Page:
Storytelling is at the heart of every role-playing game. Think of the game master as a director and the players as actors in a very dynamic piece of theatre. Though, they are not in total control. Chance plays a part in this play as well. Gamers use a rules system (usually dice based) to determine success or failure and add an element of risk to the game experience. When the story is original an exciting and the rules serve to advance the story, all is well.
Sadly, that is often not the case. Games with amazing stories often endure grossly inappropriate rules that bury exciting worlds in terrible mechanics. These are my top picks for games with great plot and world design, but systems that need serious updates. Of course, few of us have the time or energy to completely redo a game’s rules, so this is just wishful thinking on my part. Hey, it is Christmas, the time of miracles. You never know…
1. Nightbane or Nightspawn
This 1995 offering by CJ Carella is one of my favorite game worlds. An urban fantasy version of the “X-Files” combined with superhero PCs and a secret invasion from another dimension. Lots of sneakiness and intrigue wrapped in a growing horror. A great game to play with those that do not own the book. Makes the revelations about the world all the more startling.
Did I mention it uses the Palladium game system?
I actually quite enjoy some of the other Palladium game worlds (Rifts,) but their rules system is unclear, unbalanced and nearly unplayable. Palladium rehashed this system so many times that you would think it would improve with each release. Not so! Cut and paste is the order of the day. I long ago gave up on their product lines, though I heard there was some sort of new rules release in the past couple years. Someday I might rouse myself to take a look at it, but a new version of Nightbane is what I really want.
2. Traveller (Original)
A rousing space adventure from days gone by. I have fond memories of carefully generating a character in anticipation of a new game. I gave him statistics and started him on the path of personal development, went to school, attended the space academy and then died.
Yes, died. Traveller had rules for killing you during character generation. Admittedly this was back in the days of truly random character creation, but it was unusual even then. Combat system was not bad, but the character generation was ugly. There are many versions of Traveller since, but I have a soft spot for the original “little black book” game. Hence its appearance on my list.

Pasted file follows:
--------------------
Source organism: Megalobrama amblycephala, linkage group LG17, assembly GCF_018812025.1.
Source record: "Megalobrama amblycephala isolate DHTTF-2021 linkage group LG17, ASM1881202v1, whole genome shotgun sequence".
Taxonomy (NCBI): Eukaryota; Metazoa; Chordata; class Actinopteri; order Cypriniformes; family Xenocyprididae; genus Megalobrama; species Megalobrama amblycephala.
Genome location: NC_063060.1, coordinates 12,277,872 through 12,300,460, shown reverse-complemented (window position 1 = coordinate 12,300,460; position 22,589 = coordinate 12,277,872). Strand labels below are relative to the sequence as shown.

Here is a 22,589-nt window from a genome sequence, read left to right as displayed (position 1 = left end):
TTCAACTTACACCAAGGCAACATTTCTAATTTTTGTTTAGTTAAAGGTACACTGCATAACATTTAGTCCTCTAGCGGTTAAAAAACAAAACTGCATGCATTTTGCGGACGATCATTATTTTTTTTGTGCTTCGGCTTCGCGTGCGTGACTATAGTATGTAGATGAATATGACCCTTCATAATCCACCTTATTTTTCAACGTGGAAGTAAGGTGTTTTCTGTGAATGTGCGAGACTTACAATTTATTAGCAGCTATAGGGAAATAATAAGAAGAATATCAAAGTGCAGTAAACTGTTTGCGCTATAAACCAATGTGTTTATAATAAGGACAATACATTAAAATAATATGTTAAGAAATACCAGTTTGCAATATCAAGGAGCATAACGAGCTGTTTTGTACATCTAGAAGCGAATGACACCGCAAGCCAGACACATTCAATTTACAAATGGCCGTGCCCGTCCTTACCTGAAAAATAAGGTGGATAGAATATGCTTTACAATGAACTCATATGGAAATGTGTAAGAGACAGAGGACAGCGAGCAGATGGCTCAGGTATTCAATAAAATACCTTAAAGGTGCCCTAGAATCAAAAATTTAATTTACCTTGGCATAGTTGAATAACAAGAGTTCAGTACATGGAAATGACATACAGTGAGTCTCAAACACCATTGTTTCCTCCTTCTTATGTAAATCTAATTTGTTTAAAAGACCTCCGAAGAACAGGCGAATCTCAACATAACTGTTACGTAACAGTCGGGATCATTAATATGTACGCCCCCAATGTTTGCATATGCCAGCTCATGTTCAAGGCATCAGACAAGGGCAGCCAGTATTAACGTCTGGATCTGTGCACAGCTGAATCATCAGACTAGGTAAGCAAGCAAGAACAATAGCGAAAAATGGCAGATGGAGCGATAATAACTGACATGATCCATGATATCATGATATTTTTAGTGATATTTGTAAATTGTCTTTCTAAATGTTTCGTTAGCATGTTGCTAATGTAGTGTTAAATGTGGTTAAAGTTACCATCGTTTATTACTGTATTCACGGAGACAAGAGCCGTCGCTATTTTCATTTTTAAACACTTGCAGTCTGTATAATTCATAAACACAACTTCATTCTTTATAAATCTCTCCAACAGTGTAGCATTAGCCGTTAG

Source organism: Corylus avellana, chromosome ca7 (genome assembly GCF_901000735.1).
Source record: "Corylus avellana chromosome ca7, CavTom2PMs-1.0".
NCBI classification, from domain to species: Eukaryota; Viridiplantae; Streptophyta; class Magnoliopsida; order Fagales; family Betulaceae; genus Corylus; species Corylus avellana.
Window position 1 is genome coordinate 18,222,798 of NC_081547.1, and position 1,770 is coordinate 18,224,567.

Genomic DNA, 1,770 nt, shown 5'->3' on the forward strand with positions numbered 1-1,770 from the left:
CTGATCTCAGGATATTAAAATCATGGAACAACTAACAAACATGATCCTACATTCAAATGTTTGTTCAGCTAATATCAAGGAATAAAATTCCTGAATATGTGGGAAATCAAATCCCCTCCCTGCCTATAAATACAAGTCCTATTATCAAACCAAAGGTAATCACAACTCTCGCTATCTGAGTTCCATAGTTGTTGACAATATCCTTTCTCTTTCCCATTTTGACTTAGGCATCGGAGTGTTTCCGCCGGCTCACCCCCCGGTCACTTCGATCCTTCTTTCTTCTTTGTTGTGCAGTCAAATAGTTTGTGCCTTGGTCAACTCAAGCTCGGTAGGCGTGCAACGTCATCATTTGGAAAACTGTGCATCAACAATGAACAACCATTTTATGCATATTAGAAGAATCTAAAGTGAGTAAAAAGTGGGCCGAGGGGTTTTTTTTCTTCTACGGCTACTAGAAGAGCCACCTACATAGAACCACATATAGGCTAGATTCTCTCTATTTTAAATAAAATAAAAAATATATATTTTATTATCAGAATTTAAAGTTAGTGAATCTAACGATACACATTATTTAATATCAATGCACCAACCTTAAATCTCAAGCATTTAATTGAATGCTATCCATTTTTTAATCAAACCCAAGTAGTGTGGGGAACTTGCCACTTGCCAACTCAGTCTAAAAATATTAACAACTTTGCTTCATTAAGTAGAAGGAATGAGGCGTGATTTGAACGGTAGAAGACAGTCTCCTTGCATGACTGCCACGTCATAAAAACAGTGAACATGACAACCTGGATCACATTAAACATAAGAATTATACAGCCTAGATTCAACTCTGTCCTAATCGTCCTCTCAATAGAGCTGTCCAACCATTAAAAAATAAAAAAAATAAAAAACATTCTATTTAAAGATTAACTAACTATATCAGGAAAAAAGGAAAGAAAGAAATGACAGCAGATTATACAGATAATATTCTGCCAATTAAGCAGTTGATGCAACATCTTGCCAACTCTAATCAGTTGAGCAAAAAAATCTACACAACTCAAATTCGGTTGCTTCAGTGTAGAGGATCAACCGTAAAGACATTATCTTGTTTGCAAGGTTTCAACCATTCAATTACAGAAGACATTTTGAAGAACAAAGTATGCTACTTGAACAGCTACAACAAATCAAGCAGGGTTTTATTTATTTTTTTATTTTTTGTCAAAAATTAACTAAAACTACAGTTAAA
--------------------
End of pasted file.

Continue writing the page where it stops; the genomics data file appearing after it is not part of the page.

3. White Wolf
White Wolf, strictly speaking, is not a game but a company. They created the elaborate and interesting “World of Darkness” comprised of “Wraith,” “Mage” and the venerable “Vampire” role-playing games, among many others. Great story and deep character development. A favorite of LARPers everywhere. I played a few times and could not stand the incredibly simplistic character generation and combat mechanics. I know this is a story based game, but it still felt a little…talky. I like a bit more crunch in my role-playing games.
West End Games attempt at a cross-genre game (similar to Rifts.) Multiple universes collide and struggle for dominance. It was possible for a cybernetic ninja to battle a pulp-villian in a Jurassic era jungle. Great fun, until you started running a combat. Some PCs were tough and some were fast. The fast ones dodged attacks very well and the tough ones absorbed damage. Problem was that the damage from a single hit was sufficient to put down a “dodge” character that traded hit points for speed. Occasionally referred to as the “glass-jawed ninja.” Tough to hit, but it only took one hit to kill them. This system also suffered from “complexity creep.” Every supplement added new rules and very quickly it got out of hand. One bright spot was a deck of cards to add randomness to combat. It was a blast! Someday I hope this game makes a comeback in some form, but I am pessimistic.
5. Witch Hunter
Paradigm Concepts created an exceptionally deep world for this game of dark horror. Set in the early years of the American colonies, Puritans, religious fanatics and native americans do battle with the forces of the devil himself. One of the best written game books I read in a long time. I especially enjoyed the historical research. It makes the list by using a system that reminds me of “White Wolf’s” d10 system. Not identical, but close enough. This is one of the only games I might suggest going with a pure LARP or the Amber Diceless rules set.
Anyone else have some ideas? I am sure there are other great games buried under bad rules.
Trask, The Last Tyromancer